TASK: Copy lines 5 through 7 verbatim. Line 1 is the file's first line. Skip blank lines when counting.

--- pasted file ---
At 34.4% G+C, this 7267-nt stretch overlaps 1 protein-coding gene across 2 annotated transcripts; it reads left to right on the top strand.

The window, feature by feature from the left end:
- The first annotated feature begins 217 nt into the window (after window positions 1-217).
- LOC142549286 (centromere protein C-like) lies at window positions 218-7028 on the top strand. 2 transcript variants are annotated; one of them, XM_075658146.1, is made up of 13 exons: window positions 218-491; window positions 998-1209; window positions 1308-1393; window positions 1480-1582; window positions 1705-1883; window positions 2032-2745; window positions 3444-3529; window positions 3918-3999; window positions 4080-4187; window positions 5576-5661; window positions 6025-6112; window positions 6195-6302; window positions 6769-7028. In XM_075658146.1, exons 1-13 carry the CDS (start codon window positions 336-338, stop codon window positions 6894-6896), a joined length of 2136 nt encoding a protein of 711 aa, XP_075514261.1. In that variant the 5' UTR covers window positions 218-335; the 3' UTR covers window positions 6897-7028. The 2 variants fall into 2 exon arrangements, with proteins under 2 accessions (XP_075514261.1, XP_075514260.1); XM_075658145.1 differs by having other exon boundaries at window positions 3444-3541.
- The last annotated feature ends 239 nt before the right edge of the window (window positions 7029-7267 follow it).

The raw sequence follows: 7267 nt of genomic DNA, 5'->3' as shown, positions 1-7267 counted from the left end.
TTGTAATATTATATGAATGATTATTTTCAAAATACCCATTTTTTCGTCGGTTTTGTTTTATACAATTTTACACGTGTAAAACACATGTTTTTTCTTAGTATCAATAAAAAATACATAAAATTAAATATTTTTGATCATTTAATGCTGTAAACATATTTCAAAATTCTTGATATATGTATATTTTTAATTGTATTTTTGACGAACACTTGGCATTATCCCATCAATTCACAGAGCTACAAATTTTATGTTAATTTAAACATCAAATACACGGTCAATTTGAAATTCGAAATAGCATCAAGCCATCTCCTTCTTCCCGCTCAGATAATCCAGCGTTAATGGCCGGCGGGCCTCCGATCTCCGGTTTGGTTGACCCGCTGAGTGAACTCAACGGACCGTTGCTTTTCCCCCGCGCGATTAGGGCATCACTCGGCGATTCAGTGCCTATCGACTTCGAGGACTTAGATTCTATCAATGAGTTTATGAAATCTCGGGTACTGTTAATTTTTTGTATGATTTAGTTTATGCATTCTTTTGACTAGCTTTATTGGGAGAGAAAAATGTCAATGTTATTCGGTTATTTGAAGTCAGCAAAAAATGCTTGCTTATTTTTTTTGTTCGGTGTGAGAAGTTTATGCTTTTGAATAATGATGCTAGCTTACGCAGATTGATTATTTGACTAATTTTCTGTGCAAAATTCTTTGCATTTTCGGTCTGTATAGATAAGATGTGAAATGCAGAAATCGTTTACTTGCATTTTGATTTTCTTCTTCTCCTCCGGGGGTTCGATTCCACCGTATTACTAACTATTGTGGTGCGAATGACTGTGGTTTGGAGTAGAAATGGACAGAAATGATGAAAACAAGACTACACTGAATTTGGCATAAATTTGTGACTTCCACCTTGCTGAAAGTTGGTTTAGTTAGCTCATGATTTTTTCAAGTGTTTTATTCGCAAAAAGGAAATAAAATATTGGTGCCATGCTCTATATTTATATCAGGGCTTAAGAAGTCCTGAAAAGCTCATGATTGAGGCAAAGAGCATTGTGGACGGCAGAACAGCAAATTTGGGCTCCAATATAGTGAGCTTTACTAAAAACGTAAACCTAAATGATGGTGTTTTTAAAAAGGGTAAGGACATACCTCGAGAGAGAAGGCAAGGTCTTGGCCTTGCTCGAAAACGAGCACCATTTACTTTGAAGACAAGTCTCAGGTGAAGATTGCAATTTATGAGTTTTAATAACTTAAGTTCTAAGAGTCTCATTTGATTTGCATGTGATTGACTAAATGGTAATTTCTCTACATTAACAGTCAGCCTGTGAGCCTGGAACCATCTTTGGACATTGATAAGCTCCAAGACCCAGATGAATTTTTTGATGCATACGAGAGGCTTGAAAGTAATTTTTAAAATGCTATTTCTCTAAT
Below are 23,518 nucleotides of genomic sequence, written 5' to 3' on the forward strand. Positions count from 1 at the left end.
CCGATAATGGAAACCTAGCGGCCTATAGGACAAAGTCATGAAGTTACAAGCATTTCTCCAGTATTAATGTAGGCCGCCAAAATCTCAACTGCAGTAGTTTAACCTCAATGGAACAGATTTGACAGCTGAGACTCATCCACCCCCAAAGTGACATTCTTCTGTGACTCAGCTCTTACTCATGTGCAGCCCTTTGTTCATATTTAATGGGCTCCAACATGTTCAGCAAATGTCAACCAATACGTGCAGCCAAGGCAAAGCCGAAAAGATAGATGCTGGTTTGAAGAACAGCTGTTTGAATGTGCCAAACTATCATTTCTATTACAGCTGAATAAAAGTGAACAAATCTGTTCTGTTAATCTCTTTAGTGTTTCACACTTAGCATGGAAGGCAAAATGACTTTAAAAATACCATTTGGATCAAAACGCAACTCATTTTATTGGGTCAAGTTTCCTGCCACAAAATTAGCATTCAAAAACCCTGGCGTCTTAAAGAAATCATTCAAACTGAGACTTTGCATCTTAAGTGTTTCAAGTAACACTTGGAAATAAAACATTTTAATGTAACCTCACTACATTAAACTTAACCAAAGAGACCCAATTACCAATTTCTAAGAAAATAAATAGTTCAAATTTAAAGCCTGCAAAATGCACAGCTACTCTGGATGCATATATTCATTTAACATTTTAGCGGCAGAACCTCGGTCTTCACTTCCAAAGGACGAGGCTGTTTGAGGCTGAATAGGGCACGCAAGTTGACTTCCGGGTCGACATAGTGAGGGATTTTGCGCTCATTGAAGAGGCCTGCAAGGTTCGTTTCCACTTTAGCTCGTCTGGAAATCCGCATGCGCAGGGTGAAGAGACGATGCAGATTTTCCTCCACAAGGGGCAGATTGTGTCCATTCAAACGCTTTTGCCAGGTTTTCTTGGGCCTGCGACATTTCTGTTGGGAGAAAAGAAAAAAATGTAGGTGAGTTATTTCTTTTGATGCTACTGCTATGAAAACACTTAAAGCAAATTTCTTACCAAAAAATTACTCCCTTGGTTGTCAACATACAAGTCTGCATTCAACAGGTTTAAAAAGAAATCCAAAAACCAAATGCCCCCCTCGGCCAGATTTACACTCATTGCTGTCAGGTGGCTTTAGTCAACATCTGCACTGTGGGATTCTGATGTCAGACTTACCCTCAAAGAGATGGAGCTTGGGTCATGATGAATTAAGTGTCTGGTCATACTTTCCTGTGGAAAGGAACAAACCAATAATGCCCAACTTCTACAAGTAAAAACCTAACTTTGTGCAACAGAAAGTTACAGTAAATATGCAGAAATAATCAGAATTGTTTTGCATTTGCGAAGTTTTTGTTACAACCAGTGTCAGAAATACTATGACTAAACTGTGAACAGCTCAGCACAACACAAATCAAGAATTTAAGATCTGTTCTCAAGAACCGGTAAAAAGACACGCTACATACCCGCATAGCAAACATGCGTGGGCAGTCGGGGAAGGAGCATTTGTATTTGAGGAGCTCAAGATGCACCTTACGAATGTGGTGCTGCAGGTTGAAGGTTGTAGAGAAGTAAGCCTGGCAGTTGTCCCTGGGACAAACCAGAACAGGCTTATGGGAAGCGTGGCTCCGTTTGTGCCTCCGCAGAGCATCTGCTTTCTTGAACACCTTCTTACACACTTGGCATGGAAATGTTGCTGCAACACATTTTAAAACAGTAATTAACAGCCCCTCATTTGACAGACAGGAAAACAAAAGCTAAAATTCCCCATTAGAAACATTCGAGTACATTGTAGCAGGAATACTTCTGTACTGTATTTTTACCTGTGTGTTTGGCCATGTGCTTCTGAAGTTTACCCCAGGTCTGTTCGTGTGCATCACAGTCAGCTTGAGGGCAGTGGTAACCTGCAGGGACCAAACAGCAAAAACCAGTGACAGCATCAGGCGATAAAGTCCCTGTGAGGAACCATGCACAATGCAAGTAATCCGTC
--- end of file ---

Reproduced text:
- The last annotated feature ends 239 nt before the right edge of the window (window positions 7029-7267 follow it).

The raw sequence follows: 7267 nt of genomic DNA, 5'->3' as shown, positions 1-7267 counted from the left end.
TTGTAATATTATATGAATGATTATTTTCAAAATACCCATTTTTTCGTCGGTTTTGTTTTATACAATTTTACACGTGTAAAACACATGTTTTTTCTTAGTATCAATAAAAAATACATAAAATTAAATATTTTTGATCATTTAATGCTGTAAACATATTTCAAAATTCTTGATATATGTATATTTTTAATTGTATTTTTGACGAACACTTGGCATTATCCCATCAATTCACAGAGCTACAAATTTTATGTTAATTTAAACATCAAATACACGGTCAATTTGAAATTCGAAATAGCATCAAGCCATCTCCTTCTTCCCGCTCAGATAATCCAGCGTTAATGGCCGGCGGGCCTCCGATCTCCGGTTTGGTTGACCCGCTGAGTGAACTCAACGGACCGTTGCTTTTCCCCCGCGCGATTAGGGCATCACTCGGCGATTCAGTGCCTATCGACTTCGAGGACTTAGATTCTATCAATGAGTTTATGAAATCTCGGGTACTGTTAATTTTTTGTATGATTTAGTTTATGCATTCTTTTGACTAGCTTTATTGGGAGAGAAAAATGTCAATGTTATTCGGTTATTTGAAGTCAGCAAAAAATGCTTGCTTATTTTTTTTGTTCGGTGTGAGAAGTTTATGCTTTTGAATAATGATGCTAGCTTACGCAGATTGATTATTTGACTAATTTTCTGTGCAAAATTCTTTGCATTTTCGGTCTGTATAGATAAGATGTGAAATGCAGAAATCGTTTACTTGCATTTTGATTTTCTTCTTCTCCTCCGGGGGTTCGATTCCACCGTATTACTAACTATTGTGGTGCGAATGACTGTGGTTTGGAGTAGAAATGGACAGAAATGATGAAAACAAGACTACACTGAATTTGGCATAAATTTGTGACTTCCACCTTGCTGAAAGTTGGTTTAGTTAGCTCATGATTTTTTCAAGTGTTTTATTCGCAAAAAGGAAATAAAATATTGGTGCCATGCTCTATATTTATATCAGGGCTTAAGAAGTCCTGAAAAGCTCATGATTGAGGCAAAGAGCATTGTGGACGGCAGAACAGCAAATTTGGGCTCCAATATAGTGAGCTTTACTAAAAACGTAAACCTAAATGATGGTGTTTTTAAAAAGGGTAAGGACATACCTCGAGAGAGAAGGCAAGGTCTTGGCCTTGCTCGAAAACGAGCACCATTTACTTTGAAGACAAGTCTCAGGTGAAGATTGCAATTTATGAGTTTTAATAACTTAAGTTCTAAGAGTCTCATTTGATTTGCATGTGATTGACTAAATGGTAATTTCTCTACATTAACAGTCAGCCTGTGAGCCTGGAACCATCTTTGGACATTGATAAGCTCCAAGACCCAGATGAATTTTTTGATGCATACGAGAGGCTTGAAAGTAATTTTTAAAATGCTATTTCTCTAAT